2. Healthcare - People who are already in the French healthcare system and have a carte vitale don't need to do anything, their right to healthcare continues as before (in France) - people who are under the S1 scheme for pensioners, students and posted workers need to join the PUMa scheme, although their healthcare costs will still be covered by the UK in the short term.
 
If there's a no-deal then British pensioners are being urged to join the PUMa scheme, but there are concerns that will lead to them having to pay social charges. France has said it will cover healthcare for pensioners for two years although this still depends on reciprocity from the UK.
 
Worth bearing in mind is that current arrangements will cover you for care in France but if you are travelling you need to make arrangements.
 
A UK-issued EHIC card will cease to work so if you are in the French system you will need to apply for a France-issued card that will cover you for emergency medical treatment in any other EU country. This will not apply to the UK however, so if you qre going back to the UK for a trip you will not be entitled to NHS care unless you are covered by the S1 card. Everyone else will have to rely on travel insurance.
 
You can find out more about healthcare after Brexit here.
 
3. Driving: Some good news on driving licences, France and the UK have come to an agreement that they will continue to recognise each other's licenses for the foreseeble future. So you can drive in the UK with a French licence and vice versa.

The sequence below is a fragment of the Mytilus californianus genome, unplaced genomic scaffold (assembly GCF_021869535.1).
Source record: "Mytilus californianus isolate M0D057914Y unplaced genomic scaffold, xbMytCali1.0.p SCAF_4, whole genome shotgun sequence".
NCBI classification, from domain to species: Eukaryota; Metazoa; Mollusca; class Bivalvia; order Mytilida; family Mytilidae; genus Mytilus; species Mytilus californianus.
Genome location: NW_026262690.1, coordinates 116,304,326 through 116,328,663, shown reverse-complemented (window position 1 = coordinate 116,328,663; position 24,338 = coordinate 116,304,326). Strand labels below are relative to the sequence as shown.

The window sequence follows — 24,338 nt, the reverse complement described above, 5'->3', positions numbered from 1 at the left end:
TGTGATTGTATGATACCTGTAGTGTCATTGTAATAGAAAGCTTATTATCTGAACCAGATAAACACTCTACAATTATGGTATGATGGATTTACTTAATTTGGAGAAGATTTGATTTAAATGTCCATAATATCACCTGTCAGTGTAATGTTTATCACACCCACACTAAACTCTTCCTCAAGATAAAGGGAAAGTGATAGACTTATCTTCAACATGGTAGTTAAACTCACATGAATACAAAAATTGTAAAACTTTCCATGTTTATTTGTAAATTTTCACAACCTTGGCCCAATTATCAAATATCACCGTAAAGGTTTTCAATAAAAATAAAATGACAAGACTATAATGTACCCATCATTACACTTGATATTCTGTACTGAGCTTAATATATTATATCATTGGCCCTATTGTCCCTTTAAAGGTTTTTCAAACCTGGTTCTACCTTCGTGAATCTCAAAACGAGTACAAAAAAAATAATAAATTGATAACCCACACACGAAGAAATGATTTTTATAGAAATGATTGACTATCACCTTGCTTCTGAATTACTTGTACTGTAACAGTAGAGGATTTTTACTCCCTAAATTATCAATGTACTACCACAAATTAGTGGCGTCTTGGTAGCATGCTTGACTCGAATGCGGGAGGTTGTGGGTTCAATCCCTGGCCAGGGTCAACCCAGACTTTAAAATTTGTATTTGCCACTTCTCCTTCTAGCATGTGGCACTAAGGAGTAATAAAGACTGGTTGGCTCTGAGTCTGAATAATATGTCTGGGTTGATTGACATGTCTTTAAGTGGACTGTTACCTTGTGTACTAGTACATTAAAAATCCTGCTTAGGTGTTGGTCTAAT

4. Pet passports: While British human passports will remain valid for travel (although you will not be able to travel in the EU if your passport has less than 6 months left until its expiry date) the deal for pets is more complicated.
 
In a slightly lopsided arrangement, the UK will continue to recognise Pet passports issued by France but France will not recognise British Pet Passports. So while taking Fido and Tiddles back to the UK for christmas will present no problem, bringing them back to France could be an issue. Pet owners resident in France were advised to get a French Pet Passport which will allow their animals to travel as before. You can find out more about the pet regulations here.
 
5. Non residents: People who are not full time residents in France were reminded that Schengen Area rules state they can only spend 90 days out of every 180 in France after Brexit. Although it is not clear exactly how rigorous checking will be, particularly in the early months after Brexit, the rules do not allow stays of more than 90 days in every 190 (six months). Anyone who wishes to stay longer would have to look at long term visa options.
 
6. More staff for prefectures
 
There was also some good news for the embattled French préfectures, who will be allowed to take on more staff to deal with residency applications.
 
Areas like Dordogne that have a particularly high concentration of British people living there will be taking on extra staff on one-year contracts to deal with applications, which should help speed the process. There are at least 7,000 British people living in Dordogne alone, possibly many more, which has placed a huge extra workload on the local authorities who deal with residency applications.